Uterine fibroids (UFs) are benign tumors that affect 20%–40% of women of reproductive age, of which ~10%–20% are symptomatic.1 In clinical practice, detection of UF with ultrasound is often sufficient when the myomas are not numerous.2 Depending on their number, volume, and location in the uterus,3 UF can cause symptoms such as abnormal uterine bleeding, pelvic pressure and pain, and fertility disorders.4 Insufficient treatment can result in lowered quality of life (QOL) and increased economic burden borne by patients and society.5

The main goal of UF treatment is symptom reduction, and the choice of approach is usually determined by a number of medical and social factors such as age, childbearing aspirations, extent and severity of symptoms, fibroid characteristics (size, number, and location), associated medical conditions, possibility of malignancy, proximity to menopause, and desire for uterine preservation.1,6,7 When surgery is contraindicated or patients wish to avoid it, less-invasive pharmaceutical treatment options such as antifibrinolytics, oral contraceptives, and levonorgestrel intrauterine system are all potential treatment options in contemporary clinical practice. However, these alternatives do not treat the underlying UF, are often insufficient for patients with moderate to severe symptoms, and may lead to suboptimal treatment of UF or situations where patients are not treated at all. When standard pharmaceutical therapies do not sufficiently control symptoms of UF and surgery is contraindicated or undesirable, non-steroidal anti-inflammatory drugs (NSAIDs) and iron supplements may be given alone. In some cases, if symptoms become unbearable, the patient may undergo surgery despite a preference to avoid it. For these patients, best supportive care (BSC) consists of treatment with NSAIDs and iron supplements followed by surgery as needed. In reality, some patients may continue to receive standard pharmaceutical treatments in addition to NSAIDs and iron despite a lack of satisfactory effect. According to the definition of the patient population, these standard pharmaceuticals do not impact efficacy in a meaningful way and thus were not considered in this research.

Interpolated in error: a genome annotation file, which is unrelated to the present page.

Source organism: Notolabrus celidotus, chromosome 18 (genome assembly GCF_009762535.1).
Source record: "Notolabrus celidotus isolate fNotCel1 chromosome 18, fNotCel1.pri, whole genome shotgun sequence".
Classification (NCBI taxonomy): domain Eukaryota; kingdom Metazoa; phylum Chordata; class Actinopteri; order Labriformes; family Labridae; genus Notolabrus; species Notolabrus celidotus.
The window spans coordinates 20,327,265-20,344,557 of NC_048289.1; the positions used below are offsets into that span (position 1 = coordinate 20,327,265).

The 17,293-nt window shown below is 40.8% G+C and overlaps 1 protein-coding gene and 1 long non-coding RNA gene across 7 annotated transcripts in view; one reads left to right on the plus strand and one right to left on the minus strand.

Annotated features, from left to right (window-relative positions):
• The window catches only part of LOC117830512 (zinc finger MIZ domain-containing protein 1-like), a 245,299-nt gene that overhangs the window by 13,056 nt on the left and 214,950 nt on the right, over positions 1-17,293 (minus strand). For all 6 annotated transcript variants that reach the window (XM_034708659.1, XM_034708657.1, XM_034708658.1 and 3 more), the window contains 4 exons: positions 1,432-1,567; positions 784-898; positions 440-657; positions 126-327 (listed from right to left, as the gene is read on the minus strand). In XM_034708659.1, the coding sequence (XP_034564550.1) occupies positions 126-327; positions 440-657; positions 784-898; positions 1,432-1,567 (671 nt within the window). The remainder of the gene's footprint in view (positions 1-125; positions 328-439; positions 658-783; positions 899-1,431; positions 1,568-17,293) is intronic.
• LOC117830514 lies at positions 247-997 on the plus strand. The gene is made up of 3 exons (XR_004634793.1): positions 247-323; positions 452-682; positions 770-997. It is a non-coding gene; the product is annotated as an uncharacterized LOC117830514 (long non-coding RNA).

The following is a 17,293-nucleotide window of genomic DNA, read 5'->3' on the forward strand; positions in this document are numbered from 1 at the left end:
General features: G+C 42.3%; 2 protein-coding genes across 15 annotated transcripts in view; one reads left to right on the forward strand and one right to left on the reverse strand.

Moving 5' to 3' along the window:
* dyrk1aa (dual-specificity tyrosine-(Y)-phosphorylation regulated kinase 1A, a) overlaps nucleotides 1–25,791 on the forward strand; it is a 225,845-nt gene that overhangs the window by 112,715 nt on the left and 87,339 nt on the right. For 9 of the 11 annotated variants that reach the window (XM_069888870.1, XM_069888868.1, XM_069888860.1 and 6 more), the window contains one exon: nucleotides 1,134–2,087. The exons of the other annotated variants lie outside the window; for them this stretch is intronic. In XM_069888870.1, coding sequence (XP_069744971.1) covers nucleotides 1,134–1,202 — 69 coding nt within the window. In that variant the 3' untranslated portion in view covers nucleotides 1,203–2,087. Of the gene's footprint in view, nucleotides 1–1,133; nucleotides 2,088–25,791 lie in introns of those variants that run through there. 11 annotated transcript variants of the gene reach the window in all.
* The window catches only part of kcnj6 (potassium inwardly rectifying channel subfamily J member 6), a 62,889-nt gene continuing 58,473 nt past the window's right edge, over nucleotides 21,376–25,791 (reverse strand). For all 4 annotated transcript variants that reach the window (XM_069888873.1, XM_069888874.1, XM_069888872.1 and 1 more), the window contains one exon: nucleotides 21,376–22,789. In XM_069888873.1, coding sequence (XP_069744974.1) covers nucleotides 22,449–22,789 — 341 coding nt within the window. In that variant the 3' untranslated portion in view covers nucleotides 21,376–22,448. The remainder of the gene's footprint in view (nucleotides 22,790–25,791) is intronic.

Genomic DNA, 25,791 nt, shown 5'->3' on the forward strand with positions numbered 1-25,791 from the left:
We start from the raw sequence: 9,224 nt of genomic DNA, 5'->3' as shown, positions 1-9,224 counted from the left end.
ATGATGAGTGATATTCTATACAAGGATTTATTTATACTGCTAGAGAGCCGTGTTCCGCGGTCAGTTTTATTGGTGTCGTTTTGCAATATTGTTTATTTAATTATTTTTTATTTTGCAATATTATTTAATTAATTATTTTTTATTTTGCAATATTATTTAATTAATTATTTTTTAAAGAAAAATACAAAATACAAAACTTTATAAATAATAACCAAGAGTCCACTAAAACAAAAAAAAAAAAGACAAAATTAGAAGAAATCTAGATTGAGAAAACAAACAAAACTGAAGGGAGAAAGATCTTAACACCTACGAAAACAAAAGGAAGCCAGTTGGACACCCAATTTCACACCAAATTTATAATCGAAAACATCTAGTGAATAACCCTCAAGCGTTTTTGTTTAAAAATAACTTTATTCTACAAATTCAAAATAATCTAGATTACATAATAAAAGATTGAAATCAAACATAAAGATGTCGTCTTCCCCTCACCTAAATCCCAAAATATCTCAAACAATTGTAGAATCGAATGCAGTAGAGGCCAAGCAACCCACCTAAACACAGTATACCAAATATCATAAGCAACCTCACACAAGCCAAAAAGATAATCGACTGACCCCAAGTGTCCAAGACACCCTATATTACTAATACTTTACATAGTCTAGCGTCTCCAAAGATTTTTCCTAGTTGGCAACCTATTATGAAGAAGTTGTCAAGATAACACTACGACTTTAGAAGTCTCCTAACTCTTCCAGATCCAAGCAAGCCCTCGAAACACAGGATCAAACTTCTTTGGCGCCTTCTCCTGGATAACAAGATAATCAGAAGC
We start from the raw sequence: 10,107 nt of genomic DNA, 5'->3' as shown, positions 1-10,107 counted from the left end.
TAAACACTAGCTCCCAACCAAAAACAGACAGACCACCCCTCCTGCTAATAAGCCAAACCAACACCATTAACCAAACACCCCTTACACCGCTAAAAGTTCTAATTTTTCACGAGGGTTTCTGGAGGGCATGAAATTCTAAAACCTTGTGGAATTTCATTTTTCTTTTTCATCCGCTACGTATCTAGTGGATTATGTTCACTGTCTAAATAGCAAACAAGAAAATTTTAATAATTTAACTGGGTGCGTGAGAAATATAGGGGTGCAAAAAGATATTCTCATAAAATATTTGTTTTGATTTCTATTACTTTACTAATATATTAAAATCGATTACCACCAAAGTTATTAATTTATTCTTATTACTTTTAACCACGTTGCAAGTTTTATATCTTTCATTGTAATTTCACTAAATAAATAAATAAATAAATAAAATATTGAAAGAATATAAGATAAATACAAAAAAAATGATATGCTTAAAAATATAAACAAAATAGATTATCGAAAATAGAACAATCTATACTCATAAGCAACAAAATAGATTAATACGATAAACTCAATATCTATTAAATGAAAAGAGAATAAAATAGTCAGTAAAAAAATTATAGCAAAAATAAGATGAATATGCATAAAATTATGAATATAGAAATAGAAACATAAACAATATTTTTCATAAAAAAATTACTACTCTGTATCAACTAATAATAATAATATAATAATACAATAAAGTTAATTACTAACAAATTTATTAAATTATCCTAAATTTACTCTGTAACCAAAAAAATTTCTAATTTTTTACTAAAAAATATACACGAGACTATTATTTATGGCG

Ulipristal acetate, a selective progesterone receptor modulator, is a treatment option for women with moderate to severe symptoms of UF, which can be given on a repeated intermittent basis. Although intermittent ulipristal acetate 5 mg (UPA) has been shown to effectively control bleeding and pain, reduce fibroid volume, and improve QOL in patients with symptomatic fibroids in a clinical trial context,8 the cost-effectiveness of such strategy has not been fully assessed. Only one previously published study has analyzed the cost-effectiveness of repeated intermittent UPA treatment in an Italian setting, where repeated intermittent use (4–10 courses) was found to be cost-effective compared to the pre-surgical use of UPA for two courses.9